Pelland Blog

Thinking Small Is More Important Than Ever

April 24th, 2024

The idea to “think small” worked remarkably well for Volkswagen, in its famous advertising campaign from the Doyle Dane Bernbach advertising agency that started in 1959, cited by Advertising Age magazine as the best ad campaign of the twentieth century. Today, Volkswagen of America is commemorating its 75th anniversary of selling cars in the United States, where it all started with an enterprising businessman who imported two Volkswagen Type 1 vehicles that proved quite difficult to sell in the city of New York.

The Type 1, due to its shape, became informally known as the Beetle, and it was followed by the even more quirky Type 2, which had a variety of informal names that included the Transporter, Camper, Station Wagon, Bus, Microbus, and (in Germany) the Bulli. Eventually, these quirky vehicles caught on with a segment of the public that was attracted to the unconventional appearances, air-cooled engines, and counterculture appeal. The VW Microbus became the semi-official vehicle of Woodstock, Haight-Ashbury, and Arlo Guthrie and the Alice’s Restaurant Massacree.

Americans have always had an inherent desire to support the little guy or the underdog. We see it in sports, and we see it with increasing frequency in our day-to-day buying decisions. Even online, I prefer to buy from small merchants on Etsy or eBay, rather than putting more money into the billionaire pockets of Jeff Bezos. With so-called dollar stores notoriously hammering the nails into the coffins of local merchants in small towns across America in recent years, I was highly encouraged to read the news this week (in March 2024) that the Dollar Tree chain would be closing nearly 1,000 of its stores, mostly those operating under the Family Dollar name, in 2024. This may not bring back the merchants who were forced to close due competitive Goliaths moving into their neighborhoods, but it may be a sign of a turnaround in consumer behavior.

Many people today make a concerted effort to buy local and support small businesses. This new consciousness is behind the resurgence in family farming, farmers markets, and the purchase of farm shares throughout much of the country. I am a craft beer afficionado, and I have not purchased or consumed a brew from any of the international beer conglomerates in decades, but I regularly support at least a couple dozen local microbreweries. Even when purchasing general merchandise, unless I have no choice, I will only purchase goods made in the United States or Canada. If I need lumber, rather than going to a big box lumber yard, I go to the sawmill operation down at the corner of my road.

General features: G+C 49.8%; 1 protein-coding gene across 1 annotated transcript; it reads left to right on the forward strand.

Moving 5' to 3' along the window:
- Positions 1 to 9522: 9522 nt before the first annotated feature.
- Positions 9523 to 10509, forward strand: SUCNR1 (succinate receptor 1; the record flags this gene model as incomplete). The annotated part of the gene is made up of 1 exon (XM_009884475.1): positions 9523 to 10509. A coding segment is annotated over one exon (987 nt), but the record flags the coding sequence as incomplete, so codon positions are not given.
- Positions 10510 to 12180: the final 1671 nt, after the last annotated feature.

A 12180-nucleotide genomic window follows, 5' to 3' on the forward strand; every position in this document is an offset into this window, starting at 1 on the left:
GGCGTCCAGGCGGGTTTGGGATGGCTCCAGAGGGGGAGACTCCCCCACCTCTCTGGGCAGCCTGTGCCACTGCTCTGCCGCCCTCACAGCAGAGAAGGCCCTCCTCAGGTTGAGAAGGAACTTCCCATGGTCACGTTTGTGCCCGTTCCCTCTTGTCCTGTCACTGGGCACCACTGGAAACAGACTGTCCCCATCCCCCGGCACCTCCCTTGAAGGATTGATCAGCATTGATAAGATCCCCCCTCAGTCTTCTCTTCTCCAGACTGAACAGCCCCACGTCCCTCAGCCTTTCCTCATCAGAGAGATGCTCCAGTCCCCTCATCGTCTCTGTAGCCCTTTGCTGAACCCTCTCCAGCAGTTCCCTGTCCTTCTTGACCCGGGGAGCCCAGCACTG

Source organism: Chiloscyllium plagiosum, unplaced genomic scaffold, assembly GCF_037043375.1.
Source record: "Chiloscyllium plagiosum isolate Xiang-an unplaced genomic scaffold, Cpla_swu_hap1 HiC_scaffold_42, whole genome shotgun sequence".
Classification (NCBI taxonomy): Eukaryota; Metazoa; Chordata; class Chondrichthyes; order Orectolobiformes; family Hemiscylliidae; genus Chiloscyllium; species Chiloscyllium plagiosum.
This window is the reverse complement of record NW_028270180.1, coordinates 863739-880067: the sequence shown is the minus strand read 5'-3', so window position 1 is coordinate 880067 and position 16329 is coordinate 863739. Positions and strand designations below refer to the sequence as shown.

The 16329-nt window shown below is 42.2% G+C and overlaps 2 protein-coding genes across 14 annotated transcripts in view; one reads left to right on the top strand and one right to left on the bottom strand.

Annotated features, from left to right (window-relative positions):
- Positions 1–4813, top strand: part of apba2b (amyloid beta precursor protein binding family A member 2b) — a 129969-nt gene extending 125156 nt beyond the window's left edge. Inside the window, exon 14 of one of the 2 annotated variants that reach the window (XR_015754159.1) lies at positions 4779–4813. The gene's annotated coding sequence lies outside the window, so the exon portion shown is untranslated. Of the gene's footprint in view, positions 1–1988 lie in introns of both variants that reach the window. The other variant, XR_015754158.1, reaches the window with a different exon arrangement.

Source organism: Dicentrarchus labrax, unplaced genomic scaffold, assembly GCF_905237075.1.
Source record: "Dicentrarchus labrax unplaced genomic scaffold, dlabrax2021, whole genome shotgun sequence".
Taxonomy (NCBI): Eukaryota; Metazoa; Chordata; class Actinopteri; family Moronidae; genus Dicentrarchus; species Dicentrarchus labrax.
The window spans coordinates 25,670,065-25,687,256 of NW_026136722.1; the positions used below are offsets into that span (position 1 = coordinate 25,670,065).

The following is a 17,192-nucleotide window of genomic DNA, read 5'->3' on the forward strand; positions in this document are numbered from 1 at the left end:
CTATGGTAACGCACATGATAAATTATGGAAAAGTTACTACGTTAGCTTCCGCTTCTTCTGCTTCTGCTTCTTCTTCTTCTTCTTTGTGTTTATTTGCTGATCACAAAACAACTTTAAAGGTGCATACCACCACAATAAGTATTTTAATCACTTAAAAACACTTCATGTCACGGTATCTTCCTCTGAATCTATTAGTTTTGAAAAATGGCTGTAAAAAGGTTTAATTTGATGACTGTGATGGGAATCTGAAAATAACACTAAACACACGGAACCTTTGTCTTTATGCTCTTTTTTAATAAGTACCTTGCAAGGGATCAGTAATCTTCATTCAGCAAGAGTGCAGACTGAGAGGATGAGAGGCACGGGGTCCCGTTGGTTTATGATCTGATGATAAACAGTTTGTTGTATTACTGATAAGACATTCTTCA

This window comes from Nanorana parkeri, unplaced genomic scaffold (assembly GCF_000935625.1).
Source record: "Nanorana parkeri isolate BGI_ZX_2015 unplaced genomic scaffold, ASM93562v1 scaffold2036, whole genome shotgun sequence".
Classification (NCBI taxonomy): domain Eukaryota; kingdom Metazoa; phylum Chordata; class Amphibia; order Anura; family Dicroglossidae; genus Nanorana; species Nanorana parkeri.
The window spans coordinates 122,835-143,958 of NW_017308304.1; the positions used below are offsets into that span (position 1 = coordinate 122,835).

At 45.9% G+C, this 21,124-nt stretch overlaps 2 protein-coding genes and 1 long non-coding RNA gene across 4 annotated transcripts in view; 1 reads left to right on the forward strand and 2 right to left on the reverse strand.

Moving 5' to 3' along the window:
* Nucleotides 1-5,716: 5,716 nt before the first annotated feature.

It’s Story Time

If you are following my train of thought, and if you have your eyes wide open regarding the rapidly conglomerating ownership in the campground industry today, you may realize that there are opportunities for small, individually owned parks to prosper. Sort of like “show and tell” back in kindergarten, telling your story is the best way to introduce yourself to people. Guess what? If they like what they hear or read, you may have set the foundation for a multi-generational relationship. To get started, it would probably be a productive exercise to take the time to put your story down on paper. What is the history of your campground, and what is your story as its owner? Tell people why you bought your park, and what you are seeking to accomplish. Are you a new owner, or are you the fifth generation of Smiths to run Peaceful Acres? We are not talking about a business plan or formal mission statement. We are talking about personalizing the differences between your business and your bigger, less personal competitors.

Here are a few tips for what might be included in your story, but above all else, make it personal and from the heart:

  • Why did you decide to buy (or build) your park? What is it that you are seeking to offer your guests or that differentiates your park?
  • What did you do in life that took you to this point in time? Did you work in customer service, the public sector, or did you perhaps work in a big company that downsized or moved its production offshore? What lessons did you learn that you will bring to your business, and how do you plan on doing things differently? Many people will directly identify with your prior experience.
  • Talk about your family and what it means to you. Are there family values that are now part of your business ethics? Is your park the kind of place where you want your own children to grow? In fact, are your children working with you as the next generation?
  • What are your long-term goals for your park? It is amazing how people will be willing to help you to attain your dreams and will want to be a part of seeing them materialize, but they need to know what those goals might be. Share your dreams, and get your customers emotionally involved.
  • What are you doing – personally – that makes your park different from many others? If your life includes some sort of Eureka moment or epiphany, tell the story.

Word Association